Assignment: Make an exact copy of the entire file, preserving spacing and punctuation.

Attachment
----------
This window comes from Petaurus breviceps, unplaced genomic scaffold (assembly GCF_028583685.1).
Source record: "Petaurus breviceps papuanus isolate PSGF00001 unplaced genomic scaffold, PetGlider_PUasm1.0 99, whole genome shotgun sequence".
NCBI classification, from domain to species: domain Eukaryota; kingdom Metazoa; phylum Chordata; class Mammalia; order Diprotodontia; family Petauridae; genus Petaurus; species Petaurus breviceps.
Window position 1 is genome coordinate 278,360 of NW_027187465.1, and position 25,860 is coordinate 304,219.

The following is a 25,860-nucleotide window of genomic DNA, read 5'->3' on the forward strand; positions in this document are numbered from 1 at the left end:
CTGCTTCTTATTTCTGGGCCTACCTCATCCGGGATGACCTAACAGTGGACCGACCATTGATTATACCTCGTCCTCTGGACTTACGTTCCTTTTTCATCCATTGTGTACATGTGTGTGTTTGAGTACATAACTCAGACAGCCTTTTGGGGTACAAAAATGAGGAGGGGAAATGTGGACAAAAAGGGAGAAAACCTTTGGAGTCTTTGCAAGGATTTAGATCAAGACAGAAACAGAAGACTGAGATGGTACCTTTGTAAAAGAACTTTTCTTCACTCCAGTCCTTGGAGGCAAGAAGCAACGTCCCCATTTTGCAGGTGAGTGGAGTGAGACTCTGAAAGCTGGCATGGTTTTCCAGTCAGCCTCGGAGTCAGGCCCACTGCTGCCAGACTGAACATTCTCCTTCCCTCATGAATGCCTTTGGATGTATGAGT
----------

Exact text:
This window comes from Petaurus breviceps, unplaced genomic scaffold (assembly GCF_028583685.1).
Source record: "Petaurus breviceps papuanus isolate PSGF00001 unplaced genomic scaffold, PetGlider_PUasm1.0 99, whole genome shotgun sequence".
NCBI classification, from domain to species: domain Eukaryota; kingdom Metazoa; phylum Chordata; class Mammalia; order Diprotodontia; family Petauridae; genus Petaurus; species Petaurus breviceps.
Window position 1 is genome coordinate 278,360 of NW_027187465.1, and position 25,860 is coordinate 304,219.

The following is a 25,860-nucleotide window of genomic DNA, read 5'->3' on the forward strand; positions in this document are numbered from 1 at the left end:
CTGCTTCTTATTTCTGGGCCTACCTCATCCGGGATGACCTAACAGTGGACCGACCATTGATTATACCTCGTCCTCTGGACTTACGTTCCTTTTTCATCCATTGTGTACATGTGTGTGTTTGAGTACATAACTCAGACAGCCTTTTGGGGTACAAAAATGAGGAGGGGAAATGTGGACAAAAAGGGAGAAAACCTTTGGAGTCTTTGCAAGGATTTAGATCAAGACAGAAACAGAAGACTGAGATGGTACCTTTGTAAAAGAACTTTTCTTCACTCCAGTCCTTGGAGGCAAGAAGCAACGTCCCCATTTTGCAGGTGAGTGGAGTGAGACTCTGAAAGCTGGCATGGTTTTCCAGTCAGCCTCGGAGTCAGGCCCACTGCTGCCAGACTGAACATTCTCCTTCCCTCATGAATGCCTTTGGATGTATGAGT